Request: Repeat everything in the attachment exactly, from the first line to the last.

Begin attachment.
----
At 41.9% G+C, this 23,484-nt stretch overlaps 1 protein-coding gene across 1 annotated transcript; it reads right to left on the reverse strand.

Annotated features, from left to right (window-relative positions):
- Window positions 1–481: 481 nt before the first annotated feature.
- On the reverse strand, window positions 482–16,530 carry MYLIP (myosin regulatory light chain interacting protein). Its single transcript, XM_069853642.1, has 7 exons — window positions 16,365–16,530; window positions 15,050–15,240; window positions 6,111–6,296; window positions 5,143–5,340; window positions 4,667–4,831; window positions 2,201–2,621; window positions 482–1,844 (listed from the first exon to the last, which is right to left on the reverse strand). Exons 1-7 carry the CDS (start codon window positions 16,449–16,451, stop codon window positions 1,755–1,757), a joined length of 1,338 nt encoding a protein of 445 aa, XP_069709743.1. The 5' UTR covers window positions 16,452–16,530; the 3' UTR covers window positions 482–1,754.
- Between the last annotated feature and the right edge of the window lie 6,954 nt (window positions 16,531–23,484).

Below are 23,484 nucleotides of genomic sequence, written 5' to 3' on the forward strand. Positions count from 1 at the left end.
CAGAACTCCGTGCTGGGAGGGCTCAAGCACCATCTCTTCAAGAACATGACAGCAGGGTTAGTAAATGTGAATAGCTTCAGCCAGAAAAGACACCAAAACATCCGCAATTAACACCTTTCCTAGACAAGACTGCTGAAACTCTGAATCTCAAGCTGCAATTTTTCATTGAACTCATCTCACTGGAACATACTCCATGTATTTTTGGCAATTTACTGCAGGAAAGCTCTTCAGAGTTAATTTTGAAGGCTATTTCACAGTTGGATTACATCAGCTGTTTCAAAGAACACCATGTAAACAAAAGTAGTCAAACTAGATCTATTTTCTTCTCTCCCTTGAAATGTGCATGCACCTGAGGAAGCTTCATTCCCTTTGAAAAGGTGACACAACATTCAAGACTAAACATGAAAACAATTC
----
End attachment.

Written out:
At 41.9% G+C, this 23,484-nt stretch overlaps 1 protein-coding gene across 1 annotated transcript; it reads right to left on the reverse strand.

Annotated features, from left to right (window-relative positions):
- Window positions 1–481: 481 nt before the first annotated feature.
- On the reverse strand, window positions 482–16,530 carry MYLIP (myosin regulatory light chain interacting protein). Its single transcript, XM_069853642.1, has 7 exons — window positions 16,365–16,530; window positions 15,050–15,240; window positions 6,111–6,296; window positions 5,143–5,340; window positions 4,667–4,831; window positions 2,201–2,621; window positions 482–1,844 (listed from the first exon to the last, which is right to left on the reverse strand). Exons 1-7 carry the CDS (start codon window positions 16,449–16,451, stop codon window positions 1,755–1,757), a joined length of 1,338 nt encoding a protein of 445 aa, XP_069709743.1. The 5' UTR covers window positions 16,452–16,530; the 3' UTR covers window positions 482–1,754.
- Between the last annotated feature and the right edge of the window lie 6,954 nt (window positions 16,531–23,484).

Below are 23,484 nucleotides of genomic sequence, written 5' to 3' on the forward strand. Positions count from 1 at the left end.
CAGAACTCCGTGCTGGGAGGGCTCAAGCACCATCTCTTCAAGAACATGACAGCAGGGTTAGTAAATGTGAATAGCTTCAGCCAGAAAAGACACCAAAACATCCGCAATTAACACCTTTCCTAGACAAGACTGCTGAAACTCTGAATCTCAAGCTGCAATTTTTCATTGAACTCATCTCACTGGAACATACTCCATGTATTTTTGGCAATTTACTGCAGGAAAGCTCTTCAGAGTTAATTTTGAAGGCTATTTCACAGTTGGATTACATCAGCTGTTTCAAAGAACACCATGTAAACAAAAGTAGTCAAACTAGATCTATTTTCTTCTCTCCCTTGAAATGTGCATGCACCTGAGGAAGCTTCATTCCCTTTGAAAAGGTGACACAACATTCAAGACTAAACATGAAAACAATTC